LinkScale has proven its value in first-silicon situations by providing a straightforward path for R&D engineers to quickly perform traditional functional test verification steps after the arrival of first silicon. Early verification moves forward the clock for confirming truly good devices, but also speeds identifying problems and workarounds should they be needed. Perhaps the most important value of this approach is in the resource requirements. The new solution provides a quick and easy path enabling R&D engineers to gain full access to their design, highlighting subtleties that were difficult or impossible to discern using pre-silicon validation techniques. Furthermore, engineers can explore operational corner cases whose impact was never fully communicated or understood—all within days of first silicon arrival!

Post-silicon validation (PSV) 

Because of the limitations of pre-silicon validation, the design engineer is often called upon to tune power and high-frequency performance soon after first silicon arrives. This tuning requires an effective flow to bring up a comprehensive set of PSV tests that support flexible parameterization. Without comprehensive PSV that identifies marginalities, an end product may behave erroneously under certain environmental conditions and loading. The industry experiences this in many ways—one example is “silent data corruption” in data centers when devices deliver wrong results under particular circumstances. 

Advantest’s EXA Scale EX Test Station simplifies or can replace yesteryear’s bench setup. It provides for a clean and consistent workspace that also happens to be identical to the setup used in production testing on the V93000 ATE. The test station supports both functional and structural test content execution, allowing the PSV engineer to move seamlessly between the two domains to confirm the root cause of incorrect behavior. The addition of structural test capabilities to the bench environment enables the test engineer to step into or over problematic sections of the test to enhance visibility and control.

Another new capability in the PSV effort is software-driven functional test, in which software test sequences provide input to the functional test-generation effort (Figure 3). The EX Test Station, together with creative software tools, allows broad ranges of register settings to be explored automatically to pinpoint the best possible operating condition with less human effort.

Figure 3. Software-derived tests enable LinkScale to check that real-world code works on real-world hardware.

Production test

Nearly all test content needs to move to the wafer test step if we are to have any chance of achieving KGD. We have entered a space where we have too many tests and not enough time to run all of them. Manufacturers today typically cull about 10-50% of their available pattern sets at wafer probe because of vector-memory and/or test time limitations. The question moving forward is how to choose which patterns to run at each test insertion point. Today, this is an art left to the senior test strategists; moving forward, this art will benefit from AI-driven tools and broad-based data sharing.

The big opportunity for growth in this space is with the addition of data-driven test selection techniques that allow both the structural and functional test selection process to proceed more intelligently. To proceed, actions to consider include:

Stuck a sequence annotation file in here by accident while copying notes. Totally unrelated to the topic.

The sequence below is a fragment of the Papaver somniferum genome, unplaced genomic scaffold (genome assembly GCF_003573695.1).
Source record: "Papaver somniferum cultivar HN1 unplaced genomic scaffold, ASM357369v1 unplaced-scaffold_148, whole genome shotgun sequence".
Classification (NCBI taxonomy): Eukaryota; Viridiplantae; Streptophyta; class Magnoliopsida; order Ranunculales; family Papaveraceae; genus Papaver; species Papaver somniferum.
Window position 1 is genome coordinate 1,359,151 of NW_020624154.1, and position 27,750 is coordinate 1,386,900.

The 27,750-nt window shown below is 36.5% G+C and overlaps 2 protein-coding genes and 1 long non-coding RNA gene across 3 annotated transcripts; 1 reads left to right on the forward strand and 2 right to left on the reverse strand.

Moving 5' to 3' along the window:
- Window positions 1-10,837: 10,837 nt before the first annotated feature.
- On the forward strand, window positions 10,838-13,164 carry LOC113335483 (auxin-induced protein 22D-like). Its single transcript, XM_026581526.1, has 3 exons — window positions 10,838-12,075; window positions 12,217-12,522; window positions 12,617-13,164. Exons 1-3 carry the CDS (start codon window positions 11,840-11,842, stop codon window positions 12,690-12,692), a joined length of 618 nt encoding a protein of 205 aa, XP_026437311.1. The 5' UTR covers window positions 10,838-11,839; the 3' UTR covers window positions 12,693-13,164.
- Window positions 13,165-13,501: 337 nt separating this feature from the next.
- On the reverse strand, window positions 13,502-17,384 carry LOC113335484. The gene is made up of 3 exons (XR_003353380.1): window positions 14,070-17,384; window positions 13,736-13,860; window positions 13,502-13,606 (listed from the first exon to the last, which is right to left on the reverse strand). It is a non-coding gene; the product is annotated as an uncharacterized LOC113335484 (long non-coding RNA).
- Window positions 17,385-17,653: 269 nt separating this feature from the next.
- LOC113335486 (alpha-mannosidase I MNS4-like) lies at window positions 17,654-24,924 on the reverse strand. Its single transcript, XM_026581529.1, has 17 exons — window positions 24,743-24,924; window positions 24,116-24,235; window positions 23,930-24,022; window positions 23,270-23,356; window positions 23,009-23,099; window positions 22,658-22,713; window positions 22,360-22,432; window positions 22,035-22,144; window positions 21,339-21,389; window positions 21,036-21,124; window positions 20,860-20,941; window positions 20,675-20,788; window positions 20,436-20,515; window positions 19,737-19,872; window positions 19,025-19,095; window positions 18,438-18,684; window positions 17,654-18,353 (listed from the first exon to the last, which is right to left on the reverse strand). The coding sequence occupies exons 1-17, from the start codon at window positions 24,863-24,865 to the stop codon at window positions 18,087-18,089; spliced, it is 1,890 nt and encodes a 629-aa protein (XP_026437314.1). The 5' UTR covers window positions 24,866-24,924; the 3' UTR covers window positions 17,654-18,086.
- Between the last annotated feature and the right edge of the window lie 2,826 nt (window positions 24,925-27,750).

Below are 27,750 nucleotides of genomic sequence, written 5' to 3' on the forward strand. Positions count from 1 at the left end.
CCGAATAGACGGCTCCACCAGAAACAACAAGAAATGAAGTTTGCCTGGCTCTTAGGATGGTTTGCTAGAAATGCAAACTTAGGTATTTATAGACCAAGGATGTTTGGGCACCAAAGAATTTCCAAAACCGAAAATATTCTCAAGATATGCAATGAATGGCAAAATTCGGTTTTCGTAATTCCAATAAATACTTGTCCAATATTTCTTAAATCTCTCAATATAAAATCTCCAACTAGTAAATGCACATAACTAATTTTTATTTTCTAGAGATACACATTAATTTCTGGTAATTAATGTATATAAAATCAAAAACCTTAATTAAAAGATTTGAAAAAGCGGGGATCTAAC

• Pulling in and using vision inspection data to decide which corner of the die to test first;
  • Using in-line parametric test data to anticipate power extremes and appropriately adjust limits up front; and
  • Using the results for the first few wafers to direct which tests should be executed subsequently.


As we move into 21st-century test, things will become much more focused and dynamic. There is little doubt that data will be king. There is no doubt that test over HSIO interfaces will become critical to test time reductions. And perhaps most important, the role of big data in determining the value and limitations of each device being tested will be solidified.

The EXA Scale EX Test Station (Figure 4) replaces multiple instruments and tangles of wire with a streamlined integrated system and provides for a clean and consistent workspace. A consistent interface achieves consistent results.

Figure 4. The old way of validating designs (a) is superseded by the Advantest EXA Scale EX Test Station (b), shown docked to the M4171 remotely controlled high-powered handler

Given that the role of data in the future will continue to expand and grow, it’s quite prophetic that Star Trek: The Next Generation had a robot named Data who gave voice to the challenge we face: “It is the struggle itself which is most important. We must strive to be more than we are. It does not matter that we will never meet our ultimate goal. The effort yields its own rewards [4].”


  1. D. Armstrong, “Shift left,” MEPTEC Known-Good Die Workshop, Sept. 25, 2022, watch?v=YObxvk5sqSQ&t=241s
  2. D. Armstrong, “Heterogeneous integration prompts test content to ‘shift left,’” Chip Scale Review, Feb. 2021, p. 7.
  3. B. Tully and M. Kozma, “Advantest’s new Link Scale card for SCAN, functional, mission mode SLT and validation testing,” VOICE 2022  
  4. “69 Best Data Quotes from Star Trek TNG and the Star Trek Movies,” Soda and Telepaths, April 26, 2021.